When President Reagan instituted the “Lifeline” program in order to help poor people in rural areas have a phone in cases of emergency, he could hardly have imagined the tremendous cost of adding cellphones to the initiative.
"The cost has gone from $143 million a few years ago to $2.2 billion today," Republican Louisiana Sen. David Vitter said, Cellphones were added to the plan in 2008. Some lawmakers say that the program, which is only supposed to legally cover low-income people on welfare and food stamps, has gotten out of control, Fox News reported.
"The FCC, itself, said in a recent year there were 270,000 beneficiaries that had more than one of these subsidized cellphones,” Vitter said. “That's completely against the law right there."
He’s not the only one who thinks the program needs to be examined.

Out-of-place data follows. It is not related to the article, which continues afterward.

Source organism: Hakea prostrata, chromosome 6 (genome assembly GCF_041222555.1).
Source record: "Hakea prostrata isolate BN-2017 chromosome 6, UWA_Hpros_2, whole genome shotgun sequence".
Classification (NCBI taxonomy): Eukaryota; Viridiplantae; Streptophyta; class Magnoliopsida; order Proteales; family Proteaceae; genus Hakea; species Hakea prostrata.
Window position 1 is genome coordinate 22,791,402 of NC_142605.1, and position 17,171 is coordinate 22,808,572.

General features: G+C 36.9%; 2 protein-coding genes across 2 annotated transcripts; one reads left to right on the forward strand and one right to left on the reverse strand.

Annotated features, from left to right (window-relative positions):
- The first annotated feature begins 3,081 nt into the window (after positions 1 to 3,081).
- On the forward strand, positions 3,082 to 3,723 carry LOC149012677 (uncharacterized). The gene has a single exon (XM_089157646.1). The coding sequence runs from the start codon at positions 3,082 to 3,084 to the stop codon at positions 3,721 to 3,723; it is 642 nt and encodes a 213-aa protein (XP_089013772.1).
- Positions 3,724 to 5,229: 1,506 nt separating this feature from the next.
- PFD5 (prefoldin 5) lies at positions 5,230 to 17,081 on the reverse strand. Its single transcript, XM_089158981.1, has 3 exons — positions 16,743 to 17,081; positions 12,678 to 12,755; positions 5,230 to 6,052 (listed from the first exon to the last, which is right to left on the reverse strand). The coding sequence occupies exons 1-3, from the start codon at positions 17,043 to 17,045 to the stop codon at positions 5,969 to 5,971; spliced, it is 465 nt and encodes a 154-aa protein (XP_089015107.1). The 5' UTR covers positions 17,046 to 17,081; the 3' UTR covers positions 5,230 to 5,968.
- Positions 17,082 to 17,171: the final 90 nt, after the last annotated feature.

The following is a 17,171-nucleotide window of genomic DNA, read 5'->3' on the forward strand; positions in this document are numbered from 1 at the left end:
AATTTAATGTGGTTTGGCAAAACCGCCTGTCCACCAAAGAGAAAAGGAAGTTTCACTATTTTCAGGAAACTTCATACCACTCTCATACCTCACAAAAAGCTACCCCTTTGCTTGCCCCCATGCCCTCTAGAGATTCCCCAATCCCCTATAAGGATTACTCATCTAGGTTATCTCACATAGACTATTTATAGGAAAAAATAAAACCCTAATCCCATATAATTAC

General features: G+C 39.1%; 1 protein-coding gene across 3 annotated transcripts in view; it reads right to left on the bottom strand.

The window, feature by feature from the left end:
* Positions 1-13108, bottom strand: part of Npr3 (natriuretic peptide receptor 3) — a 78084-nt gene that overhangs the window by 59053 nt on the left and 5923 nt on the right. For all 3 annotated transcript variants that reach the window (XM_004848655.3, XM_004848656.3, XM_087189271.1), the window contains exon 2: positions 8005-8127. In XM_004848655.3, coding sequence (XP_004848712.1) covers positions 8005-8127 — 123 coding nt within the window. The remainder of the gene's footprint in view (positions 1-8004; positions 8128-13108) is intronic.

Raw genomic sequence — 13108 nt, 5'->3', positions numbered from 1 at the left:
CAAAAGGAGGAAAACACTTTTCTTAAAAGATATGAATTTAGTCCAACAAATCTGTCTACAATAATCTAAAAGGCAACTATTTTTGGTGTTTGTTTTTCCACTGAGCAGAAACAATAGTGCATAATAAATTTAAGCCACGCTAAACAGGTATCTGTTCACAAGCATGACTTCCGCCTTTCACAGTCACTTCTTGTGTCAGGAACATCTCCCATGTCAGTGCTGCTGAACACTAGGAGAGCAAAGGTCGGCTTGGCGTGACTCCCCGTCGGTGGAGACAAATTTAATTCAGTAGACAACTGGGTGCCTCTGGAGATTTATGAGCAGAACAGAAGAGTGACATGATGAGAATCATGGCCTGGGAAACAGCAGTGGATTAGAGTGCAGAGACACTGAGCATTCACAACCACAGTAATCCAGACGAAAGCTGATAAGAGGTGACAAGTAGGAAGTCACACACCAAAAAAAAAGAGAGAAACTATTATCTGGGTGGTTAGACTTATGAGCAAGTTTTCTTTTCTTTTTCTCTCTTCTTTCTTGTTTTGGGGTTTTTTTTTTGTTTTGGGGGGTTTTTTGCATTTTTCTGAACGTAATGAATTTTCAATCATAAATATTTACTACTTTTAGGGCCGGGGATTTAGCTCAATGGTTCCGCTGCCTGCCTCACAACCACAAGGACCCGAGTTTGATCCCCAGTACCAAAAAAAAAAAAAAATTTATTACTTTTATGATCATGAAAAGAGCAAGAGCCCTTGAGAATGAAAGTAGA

"I got solicitation for a free phone at my apartment, which is certainly not a building where you're going to have people who are qualified for free phones,” said Sen. Claire McCaskill. “There is clearly money being wasted here. Just handing out phones willy nilly and allowing them to be sold on the black market. This isn't the way to do it, and we need to stop."
The program is funded by a small tax on phone bills and has caused many companies to advertise free phones offering 250 minutes. Sometimes the cost of handing out the easily accessible phones isn’t the only problem.
"I hear from law enforcement that these phones are often found at crime scenes and are used in drug deals," Republican Rep. Tim Griffin of Arkansas said. "Why? It's because you can't trace them."
Some recipients of the devices have called them "Obama phones.”